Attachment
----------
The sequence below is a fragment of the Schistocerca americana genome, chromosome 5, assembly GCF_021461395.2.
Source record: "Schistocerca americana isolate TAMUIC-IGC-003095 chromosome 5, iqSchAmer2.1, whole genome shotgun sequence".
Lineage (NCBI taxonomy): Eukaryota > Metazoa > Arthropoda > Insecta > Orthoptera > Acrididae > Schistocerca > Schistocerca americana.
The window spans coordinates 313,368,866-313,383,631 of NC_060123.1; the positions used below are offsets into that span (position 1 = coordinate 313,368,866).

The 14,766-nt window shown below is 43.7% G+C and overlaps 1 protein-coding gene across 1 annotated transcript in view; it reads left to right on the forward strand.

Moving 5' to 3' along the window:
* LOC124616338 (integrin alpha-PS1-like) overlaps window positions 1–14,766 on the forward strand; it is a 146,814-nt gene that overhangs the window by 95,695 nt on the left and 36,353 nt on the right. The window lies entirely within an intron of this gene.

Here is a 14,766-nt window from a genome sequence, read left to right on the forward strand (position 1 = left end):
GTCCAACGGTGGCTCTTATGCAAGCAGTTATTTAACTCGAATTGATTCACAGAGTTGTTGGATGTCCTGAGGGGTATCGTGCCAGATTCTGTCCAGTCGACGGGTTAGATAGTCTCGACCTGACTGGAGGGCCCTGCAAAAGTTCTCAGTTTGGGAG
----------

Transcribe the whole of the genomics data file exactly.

The sequence below is a fragment of the Schistocerca americana genome, chromosome 5, assembly GCF_021461395.2.
Source record: "Schistocerca americana isolate TAMUIC-IGC-003095 chromosome 5, iqSchAmer2.1, whole genome shotgun sequence".
Lineage (NCBI taxonomy): Eukaryota > Metazoa > Arthropoda > Insecta > Orthoptera > Acrididae > Schistocerca > Schistocerca americana.
The window spans coordinates 313,368,866-313,383,631 of NC_060123.1; the positions used below are offsets into that span (position 1 = coordinate 313,368,866).

The 14,766-nt window shown below is 43.7% G+C and overlaps 1 protein-coding gene across 1 annotated transcript in view; it reads left to right on the forward strand.

Moving 5' to 3' along the window:
* LOC124616338 (integrin alpha-PS1-like) overlaps window positions 1–14,766 on the forward strand; it is a 146,814-nt gene that overhangs the window by 95,695 nt on the left and 36,353 nt on the right. The window lies entirely within an intron of this gene.

Here is a 14,766-nt window from a genome sequence, read left to right on the forward strand (position 1 = left end):
GTCCAACGGTGGCTCTTATGCAAGCAGTTATTTAACTCGAATTGATTCACAGAGTTGTTGGATGTCCTGAGGGGTATCGTGCCAGATTCTGTCCAGTCGACGGGTTAGATAGTCTCGACCTGACTGGAGGGCCCTGCAAAAGTTCTCAGTTTGGGAG